The district assesses the intentions behind the threat, tries to determine if the student has access to weapons and finds out what kind of planning, if any, went into the threat, Romanuk said. Each situation is different and the district’s role is to provide support for the student and family and look at what needs to change in schools so threats don’t continue to happen.
“These are still young people who are learning and kind of expanding and testing some boundaries and in some cases really having some significant mental health needs,” Romanuk said. The threat-assessment process is designed to help identify those needs, she said, and create a safe space for students at school.
There are always complex, underlying factors that lead students to make threats. It’s important students realize threats are taken seriously and could have long-lasting consequences, Romanuk said, “which I don’t think some think about because they’re kids.”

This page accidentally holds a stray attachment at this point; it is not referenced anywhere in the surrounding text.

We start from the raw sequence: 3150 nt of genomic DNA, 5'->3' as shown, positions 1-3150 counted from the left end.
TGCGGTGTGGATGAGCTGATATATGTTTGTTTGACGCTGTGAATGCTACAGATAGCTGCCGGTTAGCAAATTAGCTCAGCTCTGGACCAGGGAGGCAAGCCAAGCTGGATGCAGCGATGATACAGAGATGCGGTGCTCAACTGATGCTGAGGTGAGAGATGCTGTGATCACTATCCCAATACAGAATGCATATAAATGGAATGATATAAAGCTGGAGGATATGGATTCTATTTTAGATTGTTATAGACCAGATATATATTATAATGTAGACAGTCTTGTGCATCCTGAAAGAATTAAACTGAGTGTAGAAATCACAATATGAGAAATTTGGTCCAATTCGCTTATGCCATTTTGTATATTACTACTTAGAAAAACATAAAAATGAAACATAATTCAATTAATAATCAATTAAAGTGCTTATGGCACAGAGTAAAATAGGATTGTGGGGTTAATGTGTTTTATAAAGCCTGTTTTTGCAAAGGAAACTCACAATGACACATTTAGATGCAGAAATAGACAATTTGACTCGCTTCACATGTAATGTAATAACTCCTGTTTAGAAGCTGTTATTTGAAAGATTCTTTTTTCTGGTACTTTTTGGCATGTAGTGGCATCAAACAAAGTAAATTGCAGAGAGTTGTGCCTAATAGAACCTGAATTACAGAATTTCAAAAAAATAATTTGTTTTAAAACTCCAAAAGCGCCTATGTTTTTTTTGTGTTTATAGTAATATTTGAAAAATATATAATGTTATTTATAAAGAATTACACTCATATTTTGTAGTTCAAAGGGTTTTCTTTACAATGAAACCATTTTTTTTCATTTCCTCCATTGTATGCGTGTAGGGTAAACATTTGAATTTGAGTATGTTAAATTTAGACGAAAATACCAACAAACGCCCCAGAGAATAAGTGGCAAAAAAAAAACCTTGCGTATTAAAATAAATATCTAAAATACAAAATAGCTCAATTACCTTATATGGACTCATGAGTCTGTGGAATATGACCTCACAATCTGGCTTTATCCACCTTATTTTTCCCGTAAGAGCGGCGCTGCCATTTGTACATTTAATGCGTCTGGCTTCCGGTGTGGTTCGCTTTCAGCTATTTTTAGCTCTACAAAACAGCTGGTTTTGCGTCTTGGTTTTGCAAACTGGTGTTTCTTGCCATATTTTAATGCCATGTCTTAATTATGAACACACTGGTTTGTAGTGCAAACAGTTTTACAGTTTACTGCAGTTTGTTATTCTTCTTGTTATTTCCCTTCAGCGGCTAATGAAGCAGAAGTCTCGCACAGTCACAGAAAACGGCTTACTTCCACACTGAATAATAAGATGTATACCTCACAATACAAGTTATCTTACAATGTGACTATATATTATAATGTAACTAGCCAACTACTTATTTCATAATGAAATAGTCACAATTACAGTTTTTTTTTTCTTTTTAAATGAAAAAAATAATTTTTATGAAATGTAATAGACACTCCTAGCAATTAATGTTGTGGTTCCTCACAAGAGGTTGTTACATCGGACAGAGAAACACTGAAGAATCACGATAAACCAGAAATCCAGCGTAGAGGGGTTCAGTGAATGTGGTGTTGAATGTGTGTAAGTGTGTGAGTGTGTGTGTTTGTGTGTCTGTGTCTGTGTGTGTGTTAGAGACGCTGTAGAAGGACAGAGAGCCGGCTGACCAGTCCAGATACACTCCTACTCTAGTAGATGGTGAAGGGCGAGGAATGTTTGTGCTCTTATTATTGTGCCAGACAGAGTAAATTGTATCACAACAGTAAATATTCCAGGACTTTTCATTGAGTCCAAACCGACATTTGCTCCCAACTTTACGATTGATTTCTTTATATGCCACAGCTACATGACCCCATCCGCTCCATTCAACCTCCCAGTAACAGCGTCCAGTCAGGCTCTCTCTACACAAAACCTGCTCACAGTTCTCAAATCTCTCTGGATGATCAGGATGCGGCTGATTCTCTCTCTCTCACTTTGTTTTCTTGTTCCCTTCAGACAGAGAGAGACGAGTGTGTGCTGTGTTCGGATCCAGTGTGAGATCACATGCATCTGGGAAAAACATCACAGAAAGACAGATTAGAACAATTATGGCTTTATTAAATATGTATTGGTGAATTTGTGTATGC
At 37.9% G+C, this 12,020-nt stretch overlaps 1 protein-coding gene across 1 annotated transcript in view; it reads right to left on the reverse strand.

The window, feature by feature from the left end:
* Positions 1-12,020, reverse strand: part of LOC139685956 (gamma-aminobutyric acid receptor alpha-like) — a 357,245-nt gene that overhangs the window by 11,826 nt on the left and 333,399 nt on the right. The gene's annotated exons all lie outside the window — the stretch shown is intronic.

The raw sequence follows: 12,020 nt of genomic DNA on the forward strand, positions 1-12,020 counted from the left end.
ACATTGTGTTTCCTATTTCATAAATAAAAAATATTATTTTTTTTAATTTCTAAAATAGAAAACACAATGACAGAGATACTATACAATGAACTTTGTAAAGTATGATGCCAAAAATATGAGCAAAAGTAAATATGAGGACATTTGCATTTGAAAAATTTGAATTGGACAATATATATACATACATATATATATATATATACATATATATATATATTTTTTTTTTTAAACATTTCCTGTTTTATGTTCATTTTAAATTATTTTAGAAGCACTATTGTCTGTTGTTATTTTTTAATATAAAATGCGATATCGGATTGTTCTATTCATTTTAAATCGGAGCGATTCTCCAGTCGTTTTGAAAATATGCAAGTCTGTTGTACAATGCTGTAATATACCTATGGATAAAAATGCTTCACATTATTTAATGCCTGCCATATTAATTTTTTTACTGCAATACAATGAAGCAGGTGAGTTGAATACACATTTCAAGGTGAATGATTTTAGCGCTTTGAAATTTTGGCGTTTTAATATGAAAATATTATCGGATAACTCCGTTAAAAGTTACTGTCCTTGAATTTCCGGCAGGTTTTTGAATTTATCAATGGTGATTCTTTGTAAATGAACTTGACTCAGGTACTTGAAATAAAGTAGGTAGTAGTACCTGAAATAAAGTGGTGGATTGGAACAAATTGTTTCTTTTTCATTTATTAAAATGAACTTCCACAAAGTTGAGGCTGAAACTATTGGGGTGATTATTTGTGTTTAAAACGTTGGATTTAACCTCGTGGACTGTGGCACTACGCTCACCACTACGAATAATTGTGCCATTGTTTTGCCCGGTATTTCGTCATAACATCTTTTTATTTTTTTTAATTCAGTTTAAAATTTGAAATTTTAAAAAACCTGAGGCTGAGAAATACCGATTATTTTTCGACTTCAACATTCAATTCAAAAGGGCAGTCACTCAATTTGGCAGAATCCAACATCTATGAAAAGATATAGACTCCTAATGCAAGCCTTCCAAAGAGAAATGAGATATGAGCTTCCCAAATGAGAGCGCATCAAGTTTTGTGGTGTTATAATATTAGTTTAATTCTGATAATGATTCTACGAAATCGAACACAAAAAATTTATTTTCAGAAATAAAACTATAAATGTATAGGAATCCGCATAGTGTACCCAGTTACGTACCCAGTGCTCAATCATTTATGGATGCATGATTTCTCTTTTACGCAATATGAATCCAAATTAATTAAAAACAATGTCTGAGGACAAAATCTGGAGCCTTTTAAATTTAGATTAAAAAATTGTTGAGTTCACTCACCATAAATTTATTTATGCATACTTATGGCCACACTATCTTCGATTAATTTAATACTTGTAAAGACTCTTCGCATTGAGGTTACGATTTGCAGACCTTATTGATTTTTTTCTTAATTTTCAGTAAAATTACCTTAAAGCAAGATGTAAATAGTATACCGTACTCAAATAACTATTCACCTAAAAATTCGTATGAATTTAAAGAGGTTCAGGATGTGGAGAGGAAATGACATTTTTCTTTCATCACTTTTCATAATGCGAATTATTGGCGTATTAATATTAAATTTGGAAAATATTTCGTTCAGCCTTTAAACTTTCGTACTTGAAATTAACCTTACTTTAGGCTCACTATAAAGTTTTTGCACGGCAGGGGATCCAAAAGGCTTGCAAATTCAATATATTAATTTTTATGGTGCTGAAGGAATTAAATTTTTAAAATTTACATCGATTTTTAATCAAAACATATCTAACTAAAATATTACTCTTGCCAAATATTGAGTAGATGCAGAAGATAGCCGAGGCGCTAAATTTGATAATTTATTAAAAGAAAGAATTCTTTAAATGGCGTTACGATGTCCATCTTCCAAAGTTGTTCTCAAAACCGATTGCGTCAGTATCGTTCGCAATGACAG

Most of the recent threats in Seattle were posted to social media, where it’s easy to make anonymous serious threats with a few keystrokes.
During the pandemic, students have been interacting online more than in person, and “We all know everyone’s filter is not what it should be [on social media] at least with kids,” said Cassie Mulivrana, president of the Washington State Association of School Psychologists.
After learning from home for so long, students haven’t had practice dealing with their frustrations and emotions in front of people, Mulivrana said. Sometimes young people don’t realize there are consequences to saying violent things, even if they don’t intend to act on them.
“Dealing with those real-time frustrations where you can’t just turn off the computer and walk away from it and the person is right in front of you that’s making you frustrated, those are definitely challenges for our kids and it’s been there since prior to the incident in Michigan,” Mulivrana said.
“We already know that anxiety is at an all-time high for students right now and we’re seeing it now more than ever,” Mulivrana said. “When you add that insecurity of feeling unsafe in a school setting, that’s only going to compound it and make it harder for students to feel comfortable and safe and learn at school.”